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Vipassana Sets You Free, But You Must Have The Will To Survive The First 10 Days

Vipassana Sets You Free, But You Must Have The Will To Survive The First 10 Days
The number of Vipassana practitioners is growing worldwide.

People wishing to learn Vipassana meditation have to undergo a minimum 10-day course under the guidance of a qualified teacher.

Written by Longjam Dineshwori |Updated : September 13, 2021 12:23 PM IST

Vipassana or insight meditation is one of India's most ancient meditation techniques. It is the meditation that Gotama the Buddha practiced and taught during his 45-year ministry, more than 2500 years ago. In Pali, an ancient language of Buddhism, Vipassana means "to see things as they really are." Vipassana meditation is a simple, practical way to achieve peace and harmony by purifying the mind.

People wishing to learn Vipassana meditation have to undergo a minimum 10-day course under the guidance of a qualified teacher. During these 10 days, students live within the course site observing noble silence, without any contact with the outer world and not even communicating with fellow students. Their day begins at 4:30 a.m. and continues until 9:00 p.m. and perform at least ten hours of meditation. During the course, however, but they can discuss meditation questions with the teacher and take help of the management for material problems. Vipassana is a path leading to freedom from all suffering and a way to lead a truly happy life but surviving the 10-day lesson is a big challenge.

"Most of us are preoccupied with avoiding distress and anxiety. We seek pleasure, gratification. So, surviving a 10-day lesson in Vipassana will be challenging. You spend most part of your day away from daily comforts meditating, isolated and battling with your mind. There may be many instances, especially on the 4th and 6/7th day, when you'll want to run. But, if you keep the faith, your pain will finally go away and you will never be the same again," said Rajat Khare, who recently completed his third Vipassana course in four years.

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The benefits of Vipassana meditation

Rajat Khare, a 36-year-old Europe-based deep-tech investor, has been practicing mindfulness meditation and yoga for over a decade now. It helped him navigate the challenges and pressures of establishing a business that required absolute focus and commitment.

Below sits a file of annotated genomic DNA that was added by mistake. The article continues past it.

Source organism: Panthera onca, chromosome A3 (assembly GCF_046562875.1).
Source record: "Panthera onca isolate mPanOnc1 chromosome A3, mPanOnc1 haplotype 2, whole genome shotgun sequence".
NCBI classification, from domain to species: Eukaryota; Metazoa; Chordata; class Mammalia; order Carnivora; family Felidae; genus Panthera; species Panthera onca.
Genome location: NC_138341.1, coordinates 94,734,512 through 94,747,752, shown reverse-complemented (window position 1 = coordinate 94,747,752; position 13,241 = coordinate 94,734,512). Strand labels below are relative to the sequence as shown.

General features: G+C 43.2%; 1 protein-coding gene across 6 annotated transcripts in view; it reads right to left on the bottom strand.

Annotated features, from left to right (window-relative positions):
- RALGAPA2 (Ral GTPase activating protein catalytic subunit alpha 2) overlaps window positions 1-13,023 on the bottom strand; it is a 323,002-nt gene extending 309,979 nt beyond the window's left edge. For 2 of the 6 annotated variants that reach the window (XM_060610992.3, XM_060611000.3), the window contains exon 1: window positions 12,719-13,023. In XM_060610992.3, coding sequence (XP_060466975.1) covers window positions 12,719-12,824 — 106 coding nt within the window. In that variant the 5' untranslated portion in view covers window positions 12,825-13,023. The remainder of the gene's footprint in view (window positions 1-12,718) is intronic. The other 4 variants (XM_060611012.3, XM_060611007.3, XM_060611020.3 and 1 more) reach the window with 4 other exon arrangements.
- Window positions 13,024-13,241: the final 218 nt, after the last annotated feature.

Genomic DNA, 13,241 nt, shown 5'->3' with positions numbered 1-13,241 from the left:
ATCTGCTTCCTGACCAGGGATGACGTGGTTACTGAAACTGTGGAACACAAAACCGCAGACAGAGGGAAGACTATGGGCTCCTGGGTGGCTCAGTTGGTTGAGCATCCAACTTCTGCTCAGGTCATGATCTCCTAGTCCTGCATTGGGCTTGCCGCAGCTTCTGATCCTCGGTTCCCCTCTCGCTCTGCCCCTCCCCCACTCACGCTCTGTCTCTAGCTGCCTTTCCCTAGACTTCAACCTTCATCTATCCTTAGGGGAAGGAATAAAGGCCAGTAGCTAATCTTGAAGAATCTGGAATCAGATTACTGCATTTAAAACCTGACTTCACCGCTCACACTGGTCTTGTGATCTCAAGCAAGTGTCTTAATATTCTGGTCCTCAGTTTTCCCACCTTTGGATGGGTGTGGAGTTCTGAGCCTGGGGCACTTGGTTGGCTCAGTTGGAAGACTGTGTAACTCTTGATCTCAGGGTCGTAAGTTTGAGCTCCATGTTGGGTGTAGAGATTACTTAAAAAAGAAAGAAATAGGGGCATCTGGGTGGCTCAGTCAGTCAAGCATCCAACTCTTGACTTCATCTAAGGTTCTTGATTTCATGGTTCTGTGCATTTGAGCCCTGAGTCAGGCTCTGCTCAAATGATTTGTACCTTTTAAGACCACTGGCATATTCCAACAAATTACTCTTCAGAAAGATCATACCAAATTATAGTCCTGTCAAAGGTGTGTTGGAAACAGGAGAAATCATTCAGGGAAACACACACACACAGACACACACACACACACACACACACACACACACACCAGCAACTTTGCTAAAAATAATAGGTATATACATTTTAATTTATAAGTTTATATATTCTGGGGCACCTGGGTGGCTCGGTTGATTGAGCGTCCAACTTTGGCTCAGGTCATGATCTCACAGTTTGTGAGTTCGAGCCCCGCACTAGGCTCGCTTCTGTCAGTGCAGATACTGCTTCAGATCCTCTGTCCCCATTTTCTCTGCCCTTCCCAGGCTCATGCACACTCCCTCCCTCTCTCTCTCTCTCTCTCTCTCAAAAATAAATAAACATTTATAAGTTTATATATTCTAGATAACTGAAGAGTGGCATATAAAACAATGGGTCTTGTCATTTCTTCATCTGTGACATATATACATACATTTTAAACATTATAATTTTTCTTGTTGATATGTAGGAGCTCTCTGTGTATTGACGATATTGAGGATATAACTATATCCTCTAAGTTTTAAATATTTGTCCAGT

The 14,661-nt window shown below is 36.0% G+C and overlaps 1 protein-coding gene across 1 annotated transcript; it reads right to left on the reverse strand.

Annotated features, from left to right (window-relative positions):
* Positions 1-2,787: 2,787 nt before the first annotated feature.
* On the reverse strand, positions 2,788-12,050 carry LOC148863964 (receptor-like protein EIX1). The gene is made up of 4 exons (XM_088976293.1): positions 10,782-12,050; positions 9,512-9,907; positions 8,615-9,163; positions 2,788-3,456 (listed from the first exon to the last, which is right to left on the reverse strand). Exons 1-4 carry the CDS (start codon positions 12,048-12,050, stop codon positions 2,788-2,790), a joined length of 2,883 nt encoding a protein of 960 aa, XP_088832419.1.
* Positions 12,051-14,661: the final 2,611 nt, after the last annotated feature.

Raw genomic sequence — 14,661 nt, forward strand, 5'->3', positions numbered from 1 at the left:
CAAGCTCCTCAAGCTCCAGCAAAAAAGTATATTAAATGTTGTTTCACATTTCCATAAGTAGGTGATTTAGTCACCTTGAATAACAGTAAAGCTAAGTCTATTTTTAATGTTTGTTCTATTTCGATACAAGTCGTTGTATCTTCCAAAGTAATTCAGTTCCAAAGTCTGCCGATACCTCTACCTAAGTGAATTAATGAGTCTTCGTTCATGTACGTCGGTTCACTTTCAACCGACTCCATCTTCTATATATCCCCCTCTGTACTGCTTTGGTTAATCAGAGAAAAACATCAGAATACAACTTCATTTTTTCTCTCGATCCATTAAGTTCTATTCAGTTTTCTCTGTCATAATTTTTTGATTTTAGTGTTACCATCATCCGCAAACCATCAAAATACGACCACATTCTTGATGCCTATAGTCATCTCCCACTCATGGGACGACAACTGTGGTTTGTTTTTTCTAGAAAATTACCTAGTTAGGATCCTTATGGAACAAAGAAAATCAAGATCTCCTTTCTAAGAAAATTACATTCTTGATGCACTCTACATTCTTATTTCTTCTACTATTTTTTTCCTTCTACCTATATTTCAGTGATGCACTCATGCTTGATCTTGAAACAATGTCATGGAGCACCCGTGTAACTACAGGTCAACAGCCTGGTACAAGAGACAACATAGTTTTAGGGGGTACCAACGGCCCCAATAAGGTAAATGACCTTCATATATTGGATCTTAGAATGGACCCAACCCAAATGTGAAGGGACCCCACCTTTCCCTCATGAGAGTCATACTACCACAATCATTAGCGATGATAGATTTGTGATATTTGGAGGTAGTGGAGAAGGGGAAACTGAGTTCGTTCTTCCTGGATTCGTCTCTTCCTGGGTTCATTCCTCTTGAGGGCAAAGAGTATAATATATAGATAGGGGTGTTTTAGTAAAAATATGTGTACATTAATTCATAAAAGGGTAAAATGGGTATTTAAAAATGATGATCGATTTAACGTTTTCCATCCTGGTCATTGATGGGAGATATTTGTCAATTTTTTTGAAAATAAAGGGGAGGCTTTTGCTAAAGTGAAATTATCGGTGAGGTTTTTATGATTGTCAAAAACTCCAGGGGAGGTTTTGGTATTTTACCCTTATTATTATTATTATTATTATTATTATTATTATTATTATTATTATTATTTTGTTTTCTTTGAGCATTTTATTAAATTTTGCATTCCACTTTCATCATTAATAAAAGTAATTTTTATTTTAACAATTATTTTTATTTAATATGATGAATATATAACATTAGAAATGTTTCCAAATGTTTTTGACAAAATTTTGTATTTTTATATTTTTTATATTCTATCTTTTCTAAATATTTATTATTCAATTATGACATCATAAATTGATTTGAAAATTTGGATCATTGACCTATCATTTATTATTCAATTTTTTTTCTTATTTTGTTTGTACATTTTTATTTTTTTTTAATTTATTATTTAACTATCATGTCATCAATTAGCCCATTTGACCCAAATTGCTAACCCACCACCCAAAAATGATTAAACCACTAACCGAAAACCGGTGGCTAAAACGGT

"Graduating to Vipassana was a step taken to achieve a higher level of insight," he said.

He continued, "Henepola Gunaratana, an influential Buddhist monk, once described it as 'looking into something with clarity and precision, seeing each component as distinct and separate, and piercing all the way through so as to perceive the most fundamental reality of that thing'. Vipassana meditation is about training the brain to quieten down to not react to pain and pleasure impulsively."

"We are all prisoners of our circumstances and have little control over our mind. Vipassana set me free", added Rajat.

Most difficult part ofthe 10-day journey

With the explosion of interest in this Buddhist practice, the number of Vipassana practitioners is growing worldwide. But very few are able to successfully complete the 10-day journey of near-continuous meditation and absolute silence.

"The 10 days were a life-changing experience when I first attempted Vipassana. Different things are difficult for different people and for me, the physical strength and mental calmness required to sit in meditation sessions were the most difficult aspects. But I was willing to walk through the pain, the rewards kept me motivated. While I don't have spiritual wings, I manage my mind much better today," Rajat shared.

"Most practitioners are not prepared to handle the grueling schedule of 10 to 12 hours of practice every day along with silence. It's brutal," he asserted.

So, how do you survive the 10 days?

Rajat, who has completed three Vipassana courses, said "it is difficult, but possible to go the whole distance."

He said, "Be kind to yourself, inspire yourself through motivating thoughts 'I know this is normal, but this will pass these challenges are parts of the experience.' Surrender is crucial. Let go, don't fight."

"When the going gets tough, and you feel restless, bored and annoyed, give yourself space to accept those feelings. They belong to your experience. It's best to follow SN Goenka's advice: Once you allow and accept those emotions, they will slowly lose their strength."

"Remember impermanence. This too shall pass," he added.

But he warns not to expect major shifts in life. "The changes will be subtle at first, but they are going to form the bedrock of your existence, way of life. It's equally important to realize that if you are struggling and are traumatized by this experience, you should leave. It's not necessary to go through this to have a happy life," Rajat remarked.

Mind has been the biggest victim of the Coronavirus pandemic. The mental toll of quarantine and lockdown has been damaging as people continue to battle stress, depression and emotional exhaustion. Vipassana has healed many, has transformed lives during this period. This should encourage many more.